Total War: Three Kingdoms is already the most popular entry to the series, by far. During its release week, Three Kingdoms saw a peak concurrent player count of 191,816 and has sold over 500,000 copies. So far, the average is sitting around 120,500 based on data from SteamCharts. As I’m writing this, there are currently 147,492 concurrent players.
[Update] As of May 29th, Three Kingdoms has sold over 1,000,000 copies, solidifying its spot as the most popular Total War, ever.
In comparison, Total War: Rome II was the 2nd most popular with a peak concurrent player count of 118,240. Total War: Warhammer was the 3rd most popular with 111,909 peak concurrent players. TW: Warhammer 2 saw a peak of 72,112 for the 4th spot and TW: Atilla saw 26,237 for the 5th spot.
It’s not hard to see why Three Kingdoms is doing so well either. It runs great, there’s a ton of content, and a ton of replayability in the form of both unlockable characters and tons of different storylines. Overall it’s arguably the best Total War to date.
The setting is also a big draw for a lot of people. It takes place in China during the Romance of the Three Kingdoms era, the same timeline (and story) from the Dynasty Warriors series.
I’m not going to lie and say I’m a huge fan of Luo Guanzhong’s Romance of the Three Kingdoms, or that I’ve even read it – I haven’t. But, I’ve played basically every single Dynasty Warriors since the original released on Playstation way back in the late 1990s. So, I’ve had a good amount of exposure to the characters from Romance of the Three Kingdoms – the exact same characters in Total War: Three Kingdoms.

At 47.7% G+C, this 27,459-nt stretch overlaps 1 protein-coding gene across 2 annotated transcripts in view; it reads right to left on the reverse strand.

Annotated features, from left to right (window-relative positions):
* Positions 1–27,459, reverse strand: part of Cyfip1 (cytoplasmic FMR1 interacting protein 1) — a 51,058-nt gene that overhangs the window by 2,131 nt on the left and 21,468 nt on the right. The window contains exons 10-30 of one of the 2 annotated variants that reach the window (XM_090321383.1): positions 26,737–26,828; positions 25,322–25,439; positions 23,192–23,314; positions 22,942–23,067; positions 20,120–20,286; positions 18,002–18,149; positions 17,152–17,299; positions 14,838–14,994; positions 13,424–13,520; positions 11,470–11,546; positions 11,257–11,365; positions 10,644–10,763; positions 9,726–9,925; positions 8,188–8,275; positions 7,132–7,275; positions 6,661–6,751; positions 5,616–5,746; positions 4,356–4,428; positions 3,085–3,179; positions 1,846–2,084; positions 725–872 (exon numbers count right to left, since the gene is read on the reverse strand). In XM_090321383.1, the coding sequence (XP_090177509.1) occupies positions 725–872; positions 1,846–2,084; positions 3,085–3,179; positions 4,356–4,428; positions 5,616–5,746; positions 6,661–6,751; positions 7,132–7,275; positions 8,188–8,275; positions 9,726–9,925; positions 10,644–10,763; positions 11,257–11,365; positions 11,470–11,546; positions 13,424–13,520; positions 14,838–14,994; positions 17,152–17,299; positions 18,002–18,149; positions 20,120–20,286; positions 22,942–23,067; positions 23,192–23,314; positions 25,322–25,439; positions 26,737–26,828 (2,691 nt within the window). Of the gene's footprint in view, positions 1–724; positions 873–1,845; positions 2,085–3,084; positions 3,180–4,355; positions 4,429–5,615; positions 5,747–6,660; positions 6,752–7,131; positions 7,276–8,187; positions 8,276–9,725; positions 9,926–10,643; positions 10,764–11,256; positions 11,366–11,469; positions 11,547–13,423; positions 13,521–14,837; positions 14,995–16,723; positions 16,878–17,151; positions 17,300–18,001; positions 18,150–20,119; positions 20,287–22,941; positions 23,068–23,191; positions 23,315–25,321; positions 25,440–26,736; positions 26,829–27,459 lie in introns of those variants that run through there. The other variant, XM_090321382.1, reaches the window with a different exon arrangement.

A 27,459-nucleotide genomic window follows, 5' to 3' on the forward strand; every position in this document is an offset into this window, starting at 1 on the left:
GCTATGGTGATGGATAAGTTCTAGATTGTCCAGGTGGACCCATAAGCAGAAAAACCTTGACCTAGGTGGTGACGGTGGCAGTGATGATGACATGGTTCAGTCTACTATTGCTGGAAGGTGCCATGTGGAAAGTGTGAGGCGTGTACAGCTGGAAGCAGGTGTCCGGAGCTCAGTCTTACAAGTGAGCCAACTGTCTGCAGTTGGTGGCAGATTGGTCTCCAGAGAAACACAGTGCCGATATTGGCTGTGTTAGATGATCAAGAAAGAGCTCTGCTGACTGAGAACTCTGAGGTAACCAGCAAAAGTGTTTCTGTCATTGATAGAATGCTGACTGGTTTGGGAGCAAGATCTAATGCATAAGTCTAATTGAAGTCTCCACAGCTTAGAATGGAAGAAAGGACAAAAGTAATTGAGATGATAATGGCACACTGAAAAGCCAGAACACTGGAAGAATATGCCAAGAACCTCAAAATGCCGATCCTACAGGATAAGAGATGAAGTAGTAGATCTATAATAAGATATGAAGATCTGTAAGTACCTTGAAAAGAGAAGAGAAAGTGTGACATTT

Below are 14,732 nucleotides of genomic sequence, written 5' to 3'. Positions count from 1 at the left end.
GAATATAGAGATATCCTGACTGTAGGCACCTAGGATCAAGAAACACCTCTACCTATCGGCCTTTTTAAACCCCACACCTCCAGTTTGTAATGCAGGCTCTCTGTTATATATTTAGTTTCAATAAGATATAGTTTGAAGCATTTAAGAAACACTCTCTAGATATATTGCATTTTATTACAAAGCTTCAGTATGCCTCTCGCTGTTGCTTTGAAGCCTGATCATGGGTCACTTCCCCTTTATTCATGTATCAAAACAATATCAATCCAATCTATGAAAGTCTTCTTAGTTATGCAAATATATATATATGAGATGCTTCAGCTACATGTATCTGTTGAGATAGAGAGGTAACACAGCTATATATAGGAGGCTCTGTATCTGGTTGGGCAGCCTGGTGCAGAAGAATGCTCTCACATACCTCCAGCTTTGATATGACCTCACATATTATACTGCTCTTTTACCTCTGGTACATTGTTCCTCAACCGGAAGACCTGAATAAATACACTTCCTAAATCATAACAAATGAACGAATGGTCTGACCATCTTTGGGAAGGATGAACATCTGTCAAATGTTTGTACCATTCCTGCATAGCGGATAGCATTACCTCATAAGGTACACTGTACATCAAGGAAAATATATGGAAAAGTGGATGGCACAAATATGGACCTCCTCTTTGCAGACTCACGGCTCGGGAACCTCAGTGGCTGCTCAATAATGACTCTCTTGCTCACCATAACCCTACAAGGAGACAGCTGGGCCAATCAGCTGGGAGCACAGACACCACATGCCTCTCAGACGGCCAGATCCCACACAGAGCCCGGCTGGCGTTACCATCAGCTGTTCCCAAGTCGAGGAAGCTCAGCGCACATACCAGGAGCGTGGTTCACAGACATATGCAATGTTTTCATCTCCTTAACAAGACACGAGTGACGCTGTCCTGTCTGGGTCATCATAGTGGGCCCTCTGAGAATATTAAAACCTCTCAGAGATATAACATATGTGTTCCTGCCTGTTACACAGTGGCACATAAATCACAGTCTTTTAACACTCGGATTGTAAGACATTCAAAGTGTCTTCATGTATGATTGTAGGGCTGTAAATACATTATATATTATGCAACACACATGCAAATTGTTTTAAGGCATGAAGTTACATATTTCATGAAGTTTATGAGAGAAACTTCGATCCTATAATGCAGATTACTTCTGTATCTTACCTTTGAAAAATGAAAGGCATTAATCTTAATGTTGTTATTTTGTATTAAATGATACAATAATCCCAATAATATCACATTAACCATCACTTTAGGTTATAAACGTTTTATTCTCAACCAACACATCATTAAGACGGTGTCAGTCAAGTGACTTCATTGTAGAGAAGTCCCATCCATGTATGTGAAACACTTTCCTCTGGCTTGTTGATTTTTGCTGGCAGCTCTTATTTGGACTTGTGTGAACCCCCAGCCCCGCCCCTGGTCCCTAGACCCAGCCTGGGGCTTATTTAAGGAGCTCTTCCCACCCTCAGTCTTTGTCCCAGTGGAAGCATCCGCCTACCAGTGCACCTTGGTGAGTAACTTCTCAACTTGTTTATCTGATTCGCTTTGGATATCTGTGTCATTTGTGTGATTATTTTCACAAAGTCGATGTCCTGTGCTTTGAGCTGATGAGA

With that in mind, battles in Three Kingdoms have a big Dynasty Warriors feel to them, especially on what CA dubbed Romance mode. On Romance, your generals are individual forces to be reckoned with and some (depending on their class) can easily take on entire units of enemies without a problem. Legendary characters are also present, like Lu Bu, Cao Cao, Lui Bei, Sun Jian, Dong Zhuo, and every other major player in the Romance of the Three Kingdoms storyline.
The 4X end of Three Kingdoms has also improved compared to Warhammer 1&2 and even Rome II. Managing your faction is based a lot on your court’s opinions of each other. Every character has their own likes and dislikes and can build friendships or rivalries based on their opinions. In turn, this can either leave you with a strong, loyal court. Or a fractured, dissenting court that could eventually lead to your faction’s downfall.
But, this isn’t a full review. Not by a long shot. I’m going to leave all of the best parts for my full review (would have already been published if I had early access) in a few days.
For now, are you playing Three Kingdoms? Have you enjoyed it? Why or why not? Let me know in the comments!